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Greek Life. It is considered to be one of the most controversial parts of any university campus. The opinions surrounding Greek Life are strong regardless of one’s stance, with very few seeming to have a neutral opinion on the collective organizations. That is what intrigued me so much about the topic of Greek Life. I grew up in an immediate family in which everyone was involved in a fraternity or sorority at one point, and I myself recently joined a fraternity. This being said, I’ve only really thought of them as being a positive force in one’s life. In order to get a clearer view of the subject, I decided to take a step back and objectively evaluate the side of Greek Life that I have considerably less experience with: sororities. Over the course of my observations of the Pi Beta Phi sorority, I sought to discover the extent to which sororities help or harm young women throughout their college careers.


The initial chapter of Pi Beta Phi was formed in 1867 at Monmouth College in Illinois. According to UNC Pi Beta Phi’s website, some of their main values consist of friendship, intellect, and integrity, and they seek to use these values in order to cultivate leadership potential in their members (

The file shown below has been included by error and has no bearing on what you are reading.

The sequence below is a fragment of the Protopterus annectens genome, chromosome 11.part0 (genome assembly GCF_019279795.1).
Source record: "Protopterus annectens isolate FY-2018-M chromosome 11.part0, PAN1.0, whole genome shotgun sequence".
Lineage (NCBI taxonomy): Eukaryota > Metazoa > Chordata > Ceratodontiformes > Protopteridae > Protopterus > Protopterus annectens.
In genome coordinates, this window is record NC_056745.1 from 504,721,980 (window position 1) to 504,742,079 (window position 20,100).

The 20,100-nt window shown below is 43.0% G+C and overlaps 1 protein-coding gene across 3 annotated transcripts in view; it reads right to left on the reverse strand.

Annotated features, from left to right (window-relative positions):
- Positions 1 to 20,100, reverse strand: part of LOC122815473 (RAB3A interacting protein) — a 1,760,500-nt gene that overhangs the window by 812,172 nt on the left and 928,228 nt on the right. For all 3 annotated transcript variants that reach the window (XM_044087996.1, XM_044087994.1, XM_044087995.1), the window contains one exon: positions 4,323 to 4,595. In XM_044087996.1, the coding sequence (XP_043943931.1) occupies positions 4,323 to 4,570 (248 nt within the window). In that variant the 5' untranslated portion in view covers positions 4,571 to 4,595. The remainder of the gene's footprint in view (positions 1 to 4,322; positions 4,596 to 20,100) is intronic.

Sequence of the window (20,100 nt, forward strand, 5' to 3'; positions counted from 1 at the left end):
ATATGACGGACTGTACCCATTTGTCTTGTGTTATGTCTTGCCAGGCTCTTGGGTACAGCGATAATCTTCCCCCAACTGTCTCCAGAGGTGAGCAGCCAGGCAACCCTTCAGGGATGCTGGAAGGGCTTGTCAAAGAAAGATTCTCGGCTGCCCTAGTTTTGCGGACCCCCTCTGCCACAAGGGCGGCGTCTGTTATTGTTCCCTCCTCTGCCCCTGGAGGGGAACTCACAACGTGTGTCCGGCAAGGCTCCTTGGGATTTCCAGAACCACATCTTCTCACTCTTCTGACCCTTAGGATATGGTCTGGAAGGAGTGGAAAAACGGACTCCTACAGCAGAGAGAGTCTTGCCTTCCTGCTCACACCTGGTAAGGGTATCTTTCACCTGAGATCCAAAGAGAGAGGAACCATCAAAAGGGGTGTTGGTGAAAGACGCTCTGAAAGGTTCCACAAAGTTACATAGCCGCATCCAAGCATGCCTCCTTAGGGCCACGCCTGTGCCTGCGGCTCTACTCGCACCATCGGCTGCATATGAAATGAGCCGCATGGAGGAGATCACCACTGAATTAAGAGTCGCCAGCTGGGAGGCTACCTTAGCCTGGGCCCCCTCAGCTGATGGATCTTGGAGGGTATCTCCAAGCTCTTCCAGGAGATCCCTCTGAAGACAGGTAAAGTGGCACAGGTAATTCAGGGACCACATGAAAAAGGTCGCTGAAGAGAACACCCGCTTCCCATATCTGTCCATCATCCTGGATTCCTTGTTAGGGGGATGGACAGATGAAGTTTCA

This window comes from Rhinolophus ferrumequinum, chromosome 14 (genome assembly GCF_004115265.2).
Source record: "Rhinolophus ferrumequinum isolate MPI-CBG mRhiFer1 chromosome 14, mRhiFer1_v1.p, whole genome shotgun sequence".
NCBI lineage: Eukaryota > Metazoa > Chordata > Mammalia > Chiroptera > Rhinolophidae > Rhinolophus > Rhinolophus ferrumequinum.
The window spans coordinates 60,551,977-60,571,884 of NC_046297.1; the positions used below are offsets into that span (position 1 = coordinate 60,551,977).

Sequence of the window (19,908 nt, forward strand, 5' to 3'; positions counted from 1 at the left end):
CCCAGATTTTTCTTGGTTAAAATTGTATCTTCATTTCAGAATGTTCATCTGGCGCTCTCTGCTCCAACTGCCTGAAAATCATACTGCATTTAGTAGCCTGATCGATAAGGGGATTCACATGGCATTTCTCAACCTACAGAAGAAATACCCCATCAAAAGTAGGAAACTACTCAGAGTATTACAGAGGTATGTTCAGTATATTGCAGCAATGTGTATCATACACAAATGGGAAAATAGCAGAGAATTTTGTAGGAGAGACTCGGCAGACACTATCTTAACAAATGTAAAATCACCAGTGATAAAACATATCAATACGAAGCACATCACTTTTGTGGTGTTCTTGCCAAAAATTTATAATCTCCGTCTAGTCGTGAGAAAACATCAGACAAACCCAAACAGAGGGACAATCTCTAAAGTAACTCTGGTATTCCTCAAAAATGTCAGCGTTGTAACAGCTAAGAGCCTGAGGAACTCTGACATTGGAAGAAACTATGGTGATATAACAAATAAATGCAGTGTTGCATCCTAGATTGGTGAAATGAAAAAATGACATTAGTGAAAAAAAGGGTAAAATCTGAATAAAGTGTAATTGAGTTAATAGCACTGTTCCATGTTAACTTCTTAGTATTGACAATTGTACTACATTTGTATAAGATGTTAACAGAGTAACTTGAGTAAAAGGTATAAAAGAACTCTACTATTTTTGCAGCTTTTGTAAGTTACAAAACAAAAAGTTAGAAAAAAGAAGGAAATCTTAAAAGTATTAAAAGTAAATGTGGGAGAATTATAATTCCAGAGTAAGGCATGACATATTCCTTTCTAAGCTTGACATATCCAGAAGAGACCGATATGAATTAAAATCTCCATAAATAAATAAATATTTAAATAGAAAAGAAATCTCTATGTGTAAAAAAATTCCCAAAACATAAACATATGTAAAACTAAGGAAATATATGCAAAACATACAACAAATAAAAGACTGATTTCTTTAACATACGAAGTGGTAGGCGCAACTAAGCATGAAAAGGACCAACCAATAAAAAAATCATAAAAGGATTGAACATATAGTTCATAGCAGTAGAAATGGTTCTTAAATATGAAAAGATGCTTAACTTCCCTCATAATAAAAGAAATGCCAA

There have been several studies delving into whether or not Greek Life is helpful or harmful for college students. There are several noteworthy conclusions found by these studies. For example, Greek affiliated students tended to have a good mentor figure more often than their unaffiliated peers due to their access to older students that had previously taken similar classes. There is also a positive correlation between sorority membership and first year satisfaction, first year GPA, and graduation rates. However, the effect of sororities on young women is not positive 100% of the time (Bowman and Holmes, 2017, p.1019-1020). Another study states that students involved in Greek organizations do not see a boost in critical thinking skills or overall education levels, and that the majority of the time, Greek Life will have a different effect on each person depending on what they were like prior to joining their respective organization (Hevel, Martin, Weeden, and Pascarella, 2015, p. 466). To summarize, there does appear to be some positive effects on education and overall well-being, but it is not definitive.

Observations and Analysis